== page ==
There’s no doubt crowdfunding is a buzz word, but there’s also no doubt it’s changing the way small businesses can get funding. According to research firm Massolution, US $5bn will be raised through crowdfunding in 2013.
The concept has its roots way back before the days of social media, and even before computers. Way back before any of you dear readers were even born! To learn the roots of crowdfunding, we must travel back to late 19th Century America.
Journey with me…
It’s well known that the French gifted the Statue of Liberty to the United States, but what’s less well known is America had to find $300,000 to pay for the base on which the statue would be constructed.
The American committee responsible for raising the funds approached newspaper owner Joseph Pulitzer to help launch a campaign. Through the press, they invited citizens to donate whatever they could afford to help fund the base, and in return each donor would receive a miniature replica of the statue. The plan worked, raising $100,000 in five months.
The internet – and specifically social media – has opened up the world of funding for startups and innovators. No longer are entrepreneurs forced to dress up in suits and go cap in hand to VCs or bank managers.
If someone has an idea, or better still a prototype, they can instantly validate that idea with cold, hard cash. According to Fundable, the average successful campaign lasts around 9 weeks and raises US $7,000.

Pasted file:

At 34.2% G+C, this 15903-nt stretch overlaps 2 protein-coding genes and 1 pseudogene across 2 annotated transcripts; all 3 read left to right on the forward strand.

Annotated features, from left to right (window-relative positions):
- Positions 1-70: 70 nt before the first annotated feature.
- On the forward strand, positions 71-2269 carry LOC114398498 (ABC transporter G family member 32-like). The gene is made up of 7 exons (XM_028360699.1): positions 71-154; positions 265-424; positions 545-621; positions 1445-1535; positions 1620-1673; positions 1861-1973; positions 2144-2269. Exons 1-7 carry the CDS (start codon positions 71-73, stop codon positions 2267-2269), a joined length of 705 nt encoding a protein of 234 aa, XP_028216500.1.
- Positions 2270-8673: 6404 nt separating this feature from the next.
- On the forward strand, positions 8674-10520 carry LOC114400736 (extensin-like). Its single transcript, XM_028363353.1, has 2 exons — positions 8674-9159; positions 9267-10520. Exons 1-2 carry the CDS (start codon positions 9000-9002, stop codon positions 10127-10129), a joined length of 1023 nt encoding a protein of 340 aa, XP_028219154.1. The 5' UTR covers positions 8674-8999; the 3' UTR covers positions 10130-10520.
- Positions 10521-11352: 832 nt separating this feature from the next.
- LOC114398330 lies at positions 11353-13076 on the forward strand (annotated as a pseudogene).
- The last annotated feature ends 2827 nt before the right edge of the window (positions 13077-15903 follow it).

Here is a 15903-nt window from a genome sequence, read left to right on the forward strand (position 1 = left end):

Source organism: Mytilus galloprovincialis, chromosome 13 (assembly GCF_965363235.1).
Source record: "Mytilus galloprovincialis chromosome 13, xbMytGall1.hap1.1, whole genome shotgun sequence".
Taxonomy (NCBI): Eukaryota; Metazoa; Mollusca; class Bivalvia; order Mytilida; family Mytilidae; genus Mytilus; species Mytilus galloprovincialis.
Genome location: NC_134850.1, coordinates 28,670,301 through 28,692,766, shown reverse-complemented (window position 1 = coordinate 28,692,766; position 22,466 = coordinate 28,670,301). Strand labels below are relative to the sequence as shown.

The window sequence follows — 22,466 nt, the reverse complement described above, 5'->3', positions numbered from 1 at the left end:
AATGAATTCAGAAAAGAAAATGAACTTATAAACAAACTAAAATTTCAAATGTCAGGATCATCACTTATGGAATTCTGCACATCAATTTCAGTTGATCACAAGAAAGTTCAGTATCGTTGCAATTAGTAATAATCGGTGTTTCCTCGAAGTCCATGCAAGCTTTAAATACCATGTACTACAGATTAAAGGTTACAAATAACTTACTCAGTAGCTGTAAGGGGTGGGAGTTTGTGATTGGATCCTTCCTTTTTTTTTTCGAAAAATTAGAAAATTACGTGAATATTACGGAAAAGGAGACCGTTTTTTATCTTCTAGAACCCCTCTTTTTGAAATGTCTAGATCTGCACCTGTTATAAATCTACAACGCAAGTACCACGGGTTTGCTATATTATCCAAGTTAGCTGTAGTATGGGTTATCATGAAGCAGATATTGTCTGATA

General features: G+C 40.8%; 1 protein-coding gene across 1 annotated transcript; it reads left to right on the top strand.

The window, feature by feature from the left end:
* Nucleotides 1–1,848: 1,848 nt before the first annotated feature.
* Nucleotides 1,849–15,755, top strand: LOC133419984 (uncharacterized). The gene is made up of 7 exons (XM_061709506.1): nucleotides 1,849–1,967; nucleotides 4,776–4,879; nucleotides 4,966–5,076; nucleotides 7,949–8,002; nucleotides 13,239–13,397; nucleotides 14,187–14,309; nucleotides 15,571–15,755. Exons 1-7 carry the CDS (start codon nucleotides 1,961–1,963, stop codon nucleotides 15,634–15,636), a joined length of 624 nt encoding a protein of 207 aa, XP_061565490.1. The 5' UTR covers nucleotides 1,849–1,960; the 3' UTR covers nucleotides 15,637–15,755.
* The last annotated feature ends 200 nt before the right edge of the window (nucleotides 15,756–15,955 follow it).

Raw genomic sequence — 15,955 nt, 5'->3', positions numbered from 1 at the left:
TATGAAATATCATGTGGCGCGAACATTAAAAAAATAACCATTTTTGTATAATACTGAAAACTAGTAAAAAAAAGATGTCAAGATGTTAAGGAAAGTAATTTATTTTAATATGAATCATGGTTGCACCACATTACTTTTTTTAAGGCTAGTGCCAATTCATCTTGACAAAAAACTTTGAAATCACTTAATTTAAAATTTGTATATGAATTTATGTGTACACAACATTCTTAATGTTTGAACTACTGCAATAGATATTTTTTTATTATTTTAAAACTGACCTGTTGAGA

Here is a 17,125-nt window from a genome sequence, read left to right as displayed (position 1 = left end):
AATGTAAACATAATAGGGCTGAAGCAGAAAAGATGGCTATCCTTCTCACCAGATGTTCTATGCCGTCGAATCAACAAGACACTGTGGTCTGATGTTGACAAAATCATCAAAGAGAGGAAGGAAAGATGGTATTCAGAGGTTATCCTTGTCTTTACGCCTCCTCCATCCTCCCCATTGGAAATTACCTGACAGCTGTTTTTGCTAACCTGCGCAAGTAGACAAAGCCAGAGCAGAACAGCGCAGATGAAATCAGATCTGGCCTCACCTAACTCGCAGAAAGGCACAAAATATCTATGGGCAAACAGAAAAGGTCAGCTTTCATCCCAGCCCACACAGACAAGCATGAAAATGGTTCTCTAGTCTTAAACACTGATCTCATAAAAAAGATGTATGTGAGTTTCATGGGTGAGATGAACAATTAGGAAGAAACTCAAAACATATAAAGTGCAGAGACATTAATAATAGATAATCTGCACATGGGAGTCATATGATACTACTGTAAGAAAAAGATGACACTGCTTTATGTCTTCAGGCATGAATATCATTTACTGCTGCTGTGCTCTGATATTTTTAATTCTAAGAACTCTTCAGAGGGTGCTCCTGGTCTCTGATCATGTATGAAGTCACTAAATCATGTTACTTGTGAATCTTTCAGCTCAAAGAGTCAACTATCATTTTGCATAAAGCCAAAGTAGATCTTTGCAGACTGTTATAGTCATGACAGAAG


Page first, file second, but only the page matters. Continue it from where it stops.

At Startup Weekend, participants are taught they must validate their idea as early as possible. With crowdfunding, all an inventor needs is a prototype (or perhaps just a drawing!), a YouTube video, and some compelling copy to start a campaign.
Of course at some point in a startup’s growth, VC money will be required. But that money will flow so much faster after a successful crowdfunding campaign that validates customer demand.
In most campaigns, donators are rewarded with early access the product or service in question, sometimes with additional benefits.
Following on from the success of this donation-based model, bigger businesses are jumping on board the crowdfunding train and planning an equity-based model. There are legal hoops to jump before this approach will become commonplace across borders, but it looks a surefire bet.
Perhaps the best known crowdfunding site is Kickstarter, although it focuses on creative projects. Rival site Indiegogo has grown massively, mainly because of its wider remit. Meanwhile Crowdfunder bills itself as crowdfunding for businesses, and is home to $500,000+ projects looking to attract serious investment.
For those interested in the equity-based approach, check out FundedByMe, who claim to be Europe’s fastest growing crowd investment platform.
I’ve been an interested observer of crowdfunding for several years but have never taken the plunge with an investment.